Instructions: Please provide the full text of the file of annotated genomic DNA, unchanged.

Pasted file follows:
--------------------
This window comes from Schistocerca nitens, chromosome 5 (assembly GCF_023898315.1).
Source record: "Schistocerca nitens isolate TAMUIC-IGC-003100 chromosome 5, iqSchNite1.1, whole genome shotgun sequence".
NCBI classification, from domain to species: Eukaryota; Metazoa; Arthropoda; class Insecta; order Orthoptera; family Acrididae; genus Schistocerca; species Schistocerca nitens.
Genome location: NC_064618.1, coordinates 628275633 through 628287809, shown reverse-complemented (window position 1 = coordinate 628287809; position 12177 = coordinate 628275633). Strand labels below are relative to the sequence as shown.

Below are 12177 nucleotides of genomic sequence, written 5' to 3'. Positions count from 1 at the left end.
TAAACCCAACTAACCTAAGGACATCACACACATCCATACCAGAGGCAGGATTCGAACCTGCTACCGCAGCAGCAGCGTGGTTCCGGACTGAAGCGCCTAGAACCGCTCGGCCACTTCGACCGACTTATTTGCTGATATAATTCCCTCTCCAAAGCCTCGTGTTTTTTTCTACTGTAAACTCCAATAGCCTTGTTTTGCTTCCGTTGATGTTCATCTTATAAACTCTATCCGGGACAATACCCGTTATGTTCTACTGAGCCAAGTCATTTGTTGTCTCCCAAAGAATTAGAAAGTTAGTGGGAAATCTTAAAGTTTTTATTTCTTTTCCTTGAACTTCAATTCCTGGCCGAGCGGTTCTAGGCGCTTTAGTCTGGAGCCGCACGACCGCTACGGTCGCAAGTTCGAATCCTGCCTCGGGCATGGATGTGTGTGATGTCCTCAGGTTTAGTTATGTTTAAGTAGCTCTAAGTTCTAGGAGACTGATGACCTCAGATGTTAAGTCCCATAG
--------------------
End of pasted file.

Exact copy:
This window comes from Schistocerca nitens, chromosome 5 (assembly GCF_023898315.1).
Source record: "Schistocerca nitens isolate TAMUIC-IGC-003100 chromosome 5, iqSchNite1.1, whole genome shotgun sequence".
NCBI classification, from domain to species: Eukaryota; Metazoa; Arthropoda; class Insecta; order Orthoptera; family Acrididae; genus Schistocerca; species Schistocerca nitens.
Genome location: NC_064618.1, coordinates 628275633 through 628287809, shown reverse-complemented (window position 1 = coordinate 628287809; position 12177 = coordinate 628275633). Strand labels below are relative to the sequence as shown.

Below are 12177 nucleotides of genomic sequence, written 5' to 3'. Positions count from 1 at the left end.
TAAACCCAACTAACCTAAGGACATCACACACATCCATACCAGAGGCAGGATTCGAACCTGCTACCGCAGCAGCAGCGTGGTTCCGGACTGAAGCGCCTAGAACCGCTCGGCCACTTCGACCGACTTATTTGCTGATATAATTCCCTCTCCAAAGCCTCGTGTTTTTTTCTACTGTAAACTCCAATAGCCTTGTTTTGCTTCCGTTGATGTTCATCTTATAAACTCTATCCGGGACAATACCCGTTATGTTCTACTGAGCCAAGTCATTTGTTGTCTCCCAAAGAATTAGAAAGTTAGTGGGAAATCTTAAAGTTTTTATTTCTTTTCCTTGAACTTCAATTCCTGGCCGAGCGGTTCTAGGCGCTTTAGTCTGGAGCCGCACGACCGCTACGGTCGCAAGTTCGAATCCTGCCTCGGGCATGGATGTGTGTGATGTCCTCAGGTTTAGTTATGTTTAAGTAGCTCTAAGTTCTAGGAGACTGATGACCTCAGATGTTAAGTCCCATAG